Ladies and gentlemen, Jerry Seinfeld.
Thank you, thank you.
Thank you very much, thank you. Okay, now when we first started making my TV series
in '89, we made the first episode— it was basically me, George, and Kramer.
George was kind of a Larry David character, Larry had a funny neighbor
named Kramer so we threw him in. We used as little imagination as possible.
All Larry and I really wanted to do was have two guys talk in an idiotic way
about completely stupid things, which is not nothing. We did not want it to be
about nothing, we wanted it to be about being stupid. Okay, so we make the first
episode, and I don't think anybody liked it that much.
They eventually said, "okay, you can make a few more but you need a real female
character. All you've got is three stupid guys." Now, in the TV network world of
those days when the network executives say, "we have an idea to make your show
better," it is always, without fail, without exception, the worst idea you have ever
heard, which is not their fault. It's not their job to have funny ideas. It would
be like if a geologist sent me out into the desert to find the mineral bauxite.
I could never find it. I don't know what bauxite is—I'm not a geologist. Even if I
found it I would not know that I had found it.
I can't tell one rock from another. This is why most TV sitcoms are not funny—
bauxite: if you're not a geologist, don't go looking for it. Anyway, when the
network tells you what they think you should do, it is called a "network note."
"The network has a note" is what they say, and in this case we thought, "okay, that's
not a bad idea. We should have a real woman character in the show. We've got
three stupid guys, let's add a smart woman, that's funny. My point is, this
person you see over here, Julia, how you doing sweetie, you okay?
It's only a couple more hours.
This person, Julia Louis-Dreyfus, who agreed to do this part with three stupid
guys and used it to launch one of the most brilliant and spectacular show
business careers of all time, this person is a "network note."
That's what you're looking at.
That is a humble beginning, which is also not nothing.
Okay, so then we fleshed the idea out a little more, we decided, okay, let's make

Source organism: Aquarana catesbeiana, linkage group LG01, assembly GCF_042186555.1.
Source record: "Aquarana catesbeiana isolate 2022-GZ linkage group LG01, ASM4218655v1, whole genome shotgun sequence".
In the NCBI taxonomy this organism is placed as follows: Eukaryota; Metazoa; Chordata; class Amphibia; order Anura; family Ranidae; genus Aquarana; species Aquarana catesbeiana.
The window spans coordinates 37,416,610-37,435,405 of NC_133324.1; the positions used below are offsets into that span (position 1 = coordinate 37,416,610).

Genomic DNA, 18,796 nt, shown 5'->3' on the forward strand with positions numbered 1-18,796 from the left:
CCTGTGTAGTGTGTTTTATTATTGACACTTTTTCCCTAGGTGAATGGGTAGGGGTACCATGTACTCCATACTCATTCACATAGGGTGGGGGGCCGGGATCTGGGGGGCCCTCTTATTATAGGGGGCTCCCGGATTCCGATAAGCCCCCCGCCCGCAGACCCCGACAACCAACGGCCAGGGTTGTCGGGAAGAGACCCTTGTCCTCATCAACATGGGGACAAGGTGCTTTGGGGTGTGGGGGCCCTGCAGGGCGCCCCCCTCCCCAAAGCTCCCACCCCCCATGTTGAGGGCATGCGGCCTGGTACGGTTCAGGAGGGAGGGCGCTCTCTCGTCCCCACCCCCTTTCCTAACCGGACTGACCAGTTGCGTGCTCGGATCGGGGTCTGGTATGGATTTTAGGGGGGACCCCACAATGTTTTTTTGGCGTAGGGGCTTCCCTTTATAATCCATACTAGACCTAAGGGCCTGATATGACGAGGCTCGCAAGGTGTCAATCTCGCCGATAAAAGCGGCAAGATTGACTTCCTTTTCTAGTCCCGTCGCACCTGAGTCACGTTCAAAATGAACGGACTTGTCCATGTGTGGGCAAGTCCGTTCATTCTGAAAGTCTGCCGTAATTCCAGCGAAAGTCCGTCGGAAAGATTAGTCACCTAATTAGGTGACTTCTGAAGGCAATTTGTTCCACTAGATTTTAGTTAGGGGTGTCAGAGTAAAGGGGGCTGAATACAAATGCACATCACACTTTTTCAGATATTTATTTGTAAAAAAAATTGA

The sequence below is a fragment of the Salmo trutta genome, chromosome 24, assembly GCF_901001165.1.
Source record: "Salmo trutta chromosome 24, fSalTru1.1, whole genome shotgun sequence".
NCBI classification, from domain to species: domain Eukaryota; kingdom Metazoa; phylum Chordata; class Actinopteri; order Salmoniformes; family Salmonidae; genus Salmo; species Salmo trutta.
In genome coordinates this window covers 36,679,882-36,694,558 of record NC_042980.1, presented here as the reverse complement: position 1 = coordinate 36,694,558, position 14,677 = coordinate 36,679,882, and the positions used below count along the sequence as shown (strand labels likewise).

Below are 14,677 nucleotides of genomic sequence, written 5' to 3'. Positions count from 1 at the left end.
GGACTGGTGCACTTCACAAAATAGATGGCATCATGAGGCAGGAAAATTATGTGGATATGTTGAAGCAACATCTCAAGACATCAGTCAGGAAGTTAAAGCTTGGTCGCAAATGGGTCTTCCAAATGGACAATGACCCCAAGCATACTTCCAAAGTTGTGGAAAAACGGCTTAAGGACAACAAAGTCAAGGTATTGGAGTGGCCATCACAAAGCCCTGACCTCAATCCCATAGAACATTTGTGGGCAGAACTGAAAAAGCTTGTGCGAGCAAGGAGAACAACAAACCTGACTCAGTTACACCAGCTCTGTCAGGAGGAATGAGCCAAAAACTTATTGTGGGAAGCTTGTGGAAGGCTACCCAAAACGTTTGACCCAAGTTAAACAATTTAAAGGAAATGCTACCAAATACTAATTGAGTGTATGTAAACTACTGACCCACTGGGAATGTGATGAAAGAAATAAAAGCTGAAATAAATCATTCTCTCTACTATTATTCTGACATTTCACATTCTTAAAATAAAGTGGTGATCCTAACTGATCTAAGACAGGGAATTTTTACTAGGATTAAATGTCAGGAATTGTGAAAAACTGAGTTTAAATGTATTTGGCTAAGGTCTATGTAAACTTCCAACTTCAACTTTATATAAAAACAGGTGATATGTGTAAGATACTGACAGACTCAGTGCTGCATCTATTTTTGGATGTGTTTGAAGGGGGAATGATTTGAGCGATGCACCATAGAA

it a girl that Jerry used to date, it didn't work out, but was so much fun to
hang out with, they decided to continue the relationship as friends. A completely
absurd idea, could never happen in real life...it's a TV sitcom, it's good enough.
Okay, so, now as lame-o as all this is, I was still required as an actor to play
this situation—that she and I were a couple, we broke up, there was this other
aspect to our relationship that enabled it to survive but without the romantic
element, you know, there's some layers and complexity to that and, candidly speaking,
way, way beyond any acting ability that I possess.
So, how did I do it? Because obviously I did it. People bought it; they
believed it. They believed the relationship
and I think it's fair to say the show went on to do very nicely.
Here is how I did it: I just really, really like Julia.
I could not get enough of her.
Nine years...I was not acting. I couldn't! I thought she was funny,
charming, beautiful, intelligent, every single second I ever spent with her, on
stage and off, bingo, no acting required, just read the lines in the script,
180 episodes, syndication, DVD, streaming, piece of cake.
Now, after the show was over and I started seeing her on other shows having
relationships with other TV characters, I can't say that was the easiest thing for
me to handle. I suffered quite a bit of fake pain from
this fake relationship. But, I guess somewhere in the back of my mind I knew
that these are the things that were required of her to do if she was ever
going to receive the Mark Twain Prize, so I accepted it and I couldn't be happier
for her that tonight she is here accepting this great honor.
Congratulations, Jules, love you.